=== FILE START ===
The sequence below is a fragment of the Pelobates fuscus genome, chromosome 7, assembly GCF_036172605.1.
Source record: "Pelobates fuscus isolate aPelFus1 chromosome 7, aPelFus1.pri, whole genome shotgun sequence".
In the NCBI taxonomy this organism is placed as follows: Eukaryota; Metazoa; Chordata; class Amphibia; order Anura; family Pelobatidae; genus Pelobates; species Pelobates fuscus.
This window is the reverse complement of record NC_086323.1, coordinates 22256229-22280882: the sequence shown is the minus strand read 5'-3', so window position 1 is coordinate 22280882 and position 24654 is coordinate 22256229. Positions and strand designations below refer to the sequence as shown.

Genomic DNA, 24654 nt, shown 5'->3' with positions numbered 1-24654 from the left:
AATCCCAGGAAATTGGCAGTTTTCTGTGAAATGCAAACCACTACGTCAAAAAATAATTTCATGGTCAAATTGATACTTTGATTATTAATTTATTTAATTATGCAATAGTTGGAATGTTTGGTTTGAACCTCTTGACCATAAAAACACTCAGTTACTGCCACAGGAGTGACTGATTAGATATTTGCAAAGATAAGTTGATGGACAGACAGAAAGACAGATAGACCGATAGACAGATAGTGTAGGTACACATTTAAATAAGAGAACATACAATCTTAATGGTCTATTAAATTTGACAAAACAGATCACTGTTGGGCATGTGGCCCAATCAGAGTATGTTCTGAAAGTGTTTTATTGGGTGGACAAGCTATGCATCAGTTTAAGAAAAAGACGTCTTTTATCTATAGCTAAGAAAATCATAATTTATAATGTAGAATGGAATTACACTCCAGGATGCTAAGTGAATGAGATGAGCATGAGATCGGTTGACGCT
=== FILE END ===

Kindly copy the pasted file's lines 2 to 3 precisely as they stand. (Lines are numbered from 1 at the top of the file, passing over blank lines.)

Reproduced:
Source record: "Pelobates fuscus isolate aPelFus1 chromosome 7, aPelFus1.pri, whole genome shotgun sequence".
In the NCBI taxonomy this organism is placed as follows: Eukaryota; Metazoa; Chordata; class Amphibia; order Anura; family Pelobatidae; genus Pelobates; species Pelobates fuscus.